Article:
Morocco’s ties with Turkey sour over regional politics, trade
LONDON - Morocco’s ties with Turkey have soured both politically and economically following reports that Rabat recalled its ambassador to Ankara and asked for a re-evaluation of a free trade agreement between the two countries.
Ambassador Mohamed Ali Lazrak was recalled in January by the Morocco Foreign Ministry, which is yet to issue an official statement about the incident, Moroccan magazine Telquel reported, citing an anonymous diplomatic source.
Analysts said Morocco’s decision followed Turkey’s move to send troops to Libya to fight alongside forces loyal to the UN-recognised Government of National Accord led by Fayez al-Sarraj against an offensive by fighters loyal to eastern-based Field-Marshal Khalifa Haftar.
Rabat expressed “its deep astonishment at being excluded” from the Berlin Conference on Libya in a statement issued January 18.
“Morocco played a decisive role in the conclusion of the Skhirat Agreements, which are, to date, the only political framework -- supported by the UN Security Council and accepted by all the Libyan protagonists -- for the resolution of the crisis in this brotherly Maghreb country,” the Foreign Ministry said.
A video broadcast in December on a Turkish state television channel about a Sahrawi separatist almost sparked a political crisis between Rabat and Ankara at a time when Morocco was considering renegotiation of a free trade agreement (FTA) between the two countries.
Turkish Foreign Minister Mevlut Cavusoglu downplayed the video, calling it a “misunderstanding” during a news conference with Moroccan Foreign Minister Nasser Bourita in Rabat.
Trade ties between Morocco and Turkey are going through a crisis because of a huge trade deficit in favour of Turkey. Moroccan Minister for Industry, Trade and the Green and Digital Economy Moulay Hafid Elalamy said that Turkey had agreed to revise the FTA with Morocco to make it mutually beneficial.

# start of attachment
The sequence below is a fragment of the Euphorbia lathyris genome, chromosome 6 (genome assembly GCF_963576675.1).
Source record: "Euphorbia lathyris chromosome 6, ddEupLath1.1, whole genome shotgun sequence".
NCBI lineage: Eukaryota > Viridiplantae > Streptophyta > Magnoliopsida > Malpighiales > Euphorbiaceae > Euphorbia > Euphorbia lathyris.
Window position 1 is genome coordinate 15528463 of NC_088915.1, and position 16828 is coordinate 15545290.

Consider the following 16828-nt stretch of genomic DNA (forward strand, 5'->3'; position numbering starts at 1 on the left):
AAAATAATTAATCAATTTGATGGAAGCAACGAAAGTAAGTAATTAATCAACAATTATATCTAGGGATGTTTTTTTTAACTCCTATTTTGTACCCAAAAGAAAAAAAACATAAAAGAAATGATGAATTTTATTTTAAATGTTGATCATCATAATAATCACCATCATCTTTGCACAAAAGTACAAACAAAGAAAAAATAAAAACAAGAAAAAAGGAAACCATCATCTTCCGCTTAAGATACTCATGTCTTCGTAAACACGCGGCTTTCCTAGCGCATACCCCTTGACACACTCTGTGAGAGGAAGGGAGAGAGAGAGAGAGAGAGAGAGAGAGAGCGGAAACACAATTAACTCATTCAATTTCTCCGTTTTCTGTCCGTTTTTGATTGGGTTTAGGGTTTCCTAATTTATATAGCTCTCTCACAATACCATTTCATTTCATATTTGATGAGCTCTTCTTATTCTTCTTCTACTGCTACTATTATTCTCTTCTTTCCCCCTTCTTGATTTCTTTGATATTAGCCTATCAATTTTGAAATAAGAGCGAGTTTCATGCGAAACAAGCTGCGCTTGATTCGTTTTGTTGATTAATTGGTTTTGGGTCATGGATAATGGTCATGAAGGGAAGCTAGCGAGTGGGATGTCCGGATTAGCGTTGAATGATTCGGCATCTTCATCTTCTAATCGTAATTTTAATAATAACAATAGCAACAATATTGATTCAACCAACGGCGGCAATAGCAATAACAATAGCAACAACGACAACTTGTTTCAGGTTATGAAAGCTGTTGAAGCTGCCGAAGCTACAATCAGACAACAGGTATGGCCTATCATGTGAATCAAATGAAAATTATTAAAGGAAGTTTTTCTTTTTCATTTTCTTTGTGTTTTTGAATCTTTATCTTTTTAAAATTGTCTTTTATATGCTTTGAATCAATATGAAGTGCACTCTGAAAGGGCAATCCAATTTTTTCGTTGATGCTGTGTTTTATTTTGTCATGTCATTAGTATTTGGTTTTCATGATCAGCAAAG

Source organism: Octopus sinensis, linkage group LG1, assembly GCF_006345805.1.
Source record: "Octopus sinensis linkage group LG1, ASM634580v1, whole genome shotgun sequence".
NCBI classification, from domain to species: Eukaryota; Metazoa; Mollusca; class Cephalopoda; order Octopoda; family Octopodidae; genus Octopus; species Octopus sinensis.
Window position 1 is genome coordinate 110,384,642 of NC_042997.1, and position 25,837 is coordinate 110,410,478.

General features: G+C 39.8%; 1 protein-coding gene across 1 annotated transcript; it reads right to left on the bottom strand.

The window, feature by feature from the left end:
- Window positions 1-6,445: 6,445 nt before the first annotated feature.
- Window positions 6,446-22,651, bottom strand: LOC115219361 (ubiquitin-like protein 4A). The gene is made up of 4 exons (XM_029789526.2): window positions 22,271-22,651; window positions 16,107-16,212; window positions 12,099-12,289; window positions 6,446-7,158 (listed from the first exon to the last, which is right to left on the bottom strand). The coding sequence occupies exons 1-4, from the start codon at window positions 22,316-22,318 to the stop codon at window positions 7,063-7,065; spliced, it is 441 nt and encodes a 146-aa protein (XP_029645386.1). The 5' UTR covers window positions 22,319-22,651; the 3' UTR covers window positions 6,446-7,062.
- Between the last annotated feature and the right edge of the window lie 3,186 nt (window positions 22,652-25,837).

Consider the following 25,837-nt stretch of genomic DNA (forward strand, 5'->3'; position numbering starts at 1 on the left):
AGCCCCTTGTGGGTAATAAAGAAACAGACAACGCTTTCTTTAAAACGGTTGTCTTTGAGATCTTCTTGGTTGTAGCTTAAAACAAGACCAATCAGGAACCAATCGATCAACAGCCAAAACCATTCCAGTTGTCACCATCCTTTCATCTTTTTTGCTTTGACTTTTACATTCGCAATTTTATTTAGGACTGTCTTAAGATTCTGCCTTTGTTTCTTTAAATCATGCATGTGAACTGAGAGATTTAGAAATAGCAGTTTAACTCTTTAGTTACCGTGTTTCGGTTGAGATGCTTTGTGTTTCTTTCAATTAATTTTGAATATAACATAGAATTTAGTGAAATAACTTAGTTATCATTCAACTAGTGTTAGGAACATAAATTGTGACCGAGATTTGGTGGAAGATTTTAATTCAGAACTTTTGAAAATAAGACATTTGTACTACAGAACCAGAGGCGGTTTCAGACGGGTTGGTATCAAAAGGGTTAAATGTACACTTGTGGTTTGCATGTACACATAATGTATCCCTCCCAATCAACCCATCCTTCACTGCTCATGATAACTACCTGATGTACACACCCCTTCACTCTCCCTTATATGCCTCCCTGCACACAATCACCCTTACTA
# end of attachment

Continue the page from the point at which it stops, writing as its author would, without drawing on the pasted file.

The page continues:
The FTA, which entered into force in 2006, backfired on Morocco’s economy as the country posted a trade deficit of $1.9 billion with Turkey. Elalamy admitted that Morocco’s textile industry had badly suffered from the agreement, with more than 122,000 jobs lost in the sector from 2014-17.
“We intervened three years ago as a ministry to introduce customs taxes but it is impossible to extend the restriction more than three years and we have arrived in 2020," Elalamy told parliament. “Morocco is asking either to revise the terms of the agreement or to shred it.”
Some Moroccan MPs slammed what they called the “Erdoganian Anatolia,” an aggressive economic policy against the Moroccan market led by Turkish President Recep Tayyip Erdogan.
Economic analyst Mehdi El Fakir said the FTA needed to be reviewed following proof of Turkey’s dumping policy. “The Turkish government would not have accepted to revise the FTA if the dumping policy had not been harmful to the Moroccan economy,” said Fakir.
Elalamy warned Turkish discount retailer BIM Stores to raise the proportion of local goods it sells in its shops across the country to at least half or face closure.
“If we get at least 50% of the local goods sold in BIM stores, we can understand but this is not the case,” he said.
He argued that dozens of local businesses shut down following the opening of BIM stores in several neighbourhoods.
BIM Chief Financial Officer Haluk Dortluoglu told Reuters that most of the low-cost retailer’s goods were bought from Morocco. “We are sending only around 15% of our products sold in Morocco from Turkey. The rest, 85%, are bought from local producers,” said Dortluoglu.
Fakir raised a question about BIM’s loss-making business in Morocco despite its ongoing negative financial results in the Moroccan market. “The Turkish retail chain has been abnormally in deficit since its creation. It looks like there is a disguised dumping policy,” said Fakir.
BIM continues to support its Moroccan subsidiary although the latter has gone through several multimillion-dollar recapitalisations in the past eight years.